NetWellness is a global, community service providing quality, unbiased health information from our partner university faculty. NetWellness is commercial-free and does not accept advertising.
Friday, July 25, 2014
Thick Uterine Wall
I recently had a sonagram in my Doctors office and she called me right away and informed me that I have a very thick uterine wall and that she would recommend I get biopsy. I am very concerned and not sure what she is looking for, I guess I need someone to ease my mind from worrying. I am 53 years old and do not have normal periods, in fact I can go for about 3 to sometimes 4 months before I get a period. I have experienced a hot flashes a few times and of course, forgetting minor things, but other than that, I have been pretty healthy. I guess I need to know what she is looking for and should I be worried. Any information and help you could give me would be greately appreciated.
The part of the uterus that is often of concern in women who have abnormal bleeding is not the wall, but the endometrium, or lining of the uterus. This is the area of glands that grow in response to hormones in the early part of a woman's cycle. The lining becomes thin again as the glands slough off during a menstrual period.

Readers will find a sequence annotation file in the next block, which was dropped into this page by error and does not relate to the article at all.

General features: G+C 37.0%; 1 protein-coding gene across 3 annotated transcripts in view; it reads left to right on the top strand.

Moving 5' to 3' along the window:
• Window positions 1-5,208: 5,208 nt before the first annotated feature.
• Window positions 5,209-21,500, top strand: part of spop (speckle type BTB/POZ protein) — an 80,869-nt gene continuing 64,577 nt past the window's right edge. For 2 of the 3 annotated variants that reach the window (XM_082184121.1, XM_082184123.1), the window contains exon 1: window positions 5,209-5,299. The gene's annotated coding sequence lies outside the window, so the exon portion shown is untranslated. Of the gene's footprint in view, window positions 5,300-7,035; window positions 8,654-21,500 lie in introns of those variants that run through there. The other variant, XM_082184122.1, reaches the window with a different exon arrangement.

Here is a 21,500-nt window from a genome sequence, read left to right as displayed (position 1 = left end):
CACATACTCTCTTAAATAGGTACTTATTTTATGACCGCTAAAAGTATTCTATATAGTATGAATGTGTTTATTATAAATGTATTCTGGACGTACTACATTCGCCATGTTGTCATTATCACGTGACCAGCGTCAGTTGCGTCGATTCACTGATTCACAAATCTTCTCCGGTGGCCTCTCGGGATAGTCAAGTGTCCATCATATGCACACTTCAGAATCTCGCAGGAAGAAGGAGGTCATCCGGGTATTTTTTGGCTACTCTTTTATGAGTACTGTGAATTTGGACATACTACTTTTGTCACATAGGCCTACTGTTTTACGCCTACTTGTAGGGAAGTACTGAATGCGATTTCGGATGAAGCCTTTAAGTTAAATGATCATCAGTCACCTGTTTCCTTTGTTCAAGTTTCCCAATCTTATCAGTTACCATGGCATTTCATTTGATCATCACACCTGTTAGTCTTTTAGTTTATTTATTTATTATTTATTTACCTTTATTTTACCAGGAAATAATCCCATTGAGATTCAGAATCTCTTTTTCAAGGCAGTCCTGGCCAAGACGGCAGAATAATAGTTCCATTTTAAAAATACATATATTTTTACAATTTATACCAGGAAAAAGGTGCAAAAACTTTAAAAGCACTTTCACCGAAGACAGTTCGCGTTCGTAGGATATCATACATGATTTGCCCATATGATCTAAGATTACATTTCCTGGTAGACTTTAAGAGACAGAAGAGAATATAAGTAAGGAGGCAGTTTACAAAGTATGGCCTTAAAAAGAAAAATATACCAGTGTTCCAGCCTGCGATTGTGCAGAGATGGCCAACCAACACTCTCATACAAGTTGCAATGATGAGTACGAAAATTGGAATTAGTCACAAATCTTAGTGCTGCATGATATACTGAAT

After menopause, there is no hormonal stimulation, and the lining remains thin. In younger women without regular periods, or in menopausal women with continued exposure to estrogen, the glands continue to grow and the endometrium can become abnormally thickened. This can lead to excessive bleeding, hyperplasia (an abnormal amount of glandular growth), or cancer.
An ultrasound of the uterus can measure the thickness of the endometrium. After menopause, this thickness is usually less than 5 millimeters. However, only a biopsy of this tissue can yield a diagnosis of what is causing an abnormal endometrial thickness.
Jonathan A Schaffir, MD
Clnical Assistant Professor of Obstetrics & Gynecology
College of Medicine
The Ohio State University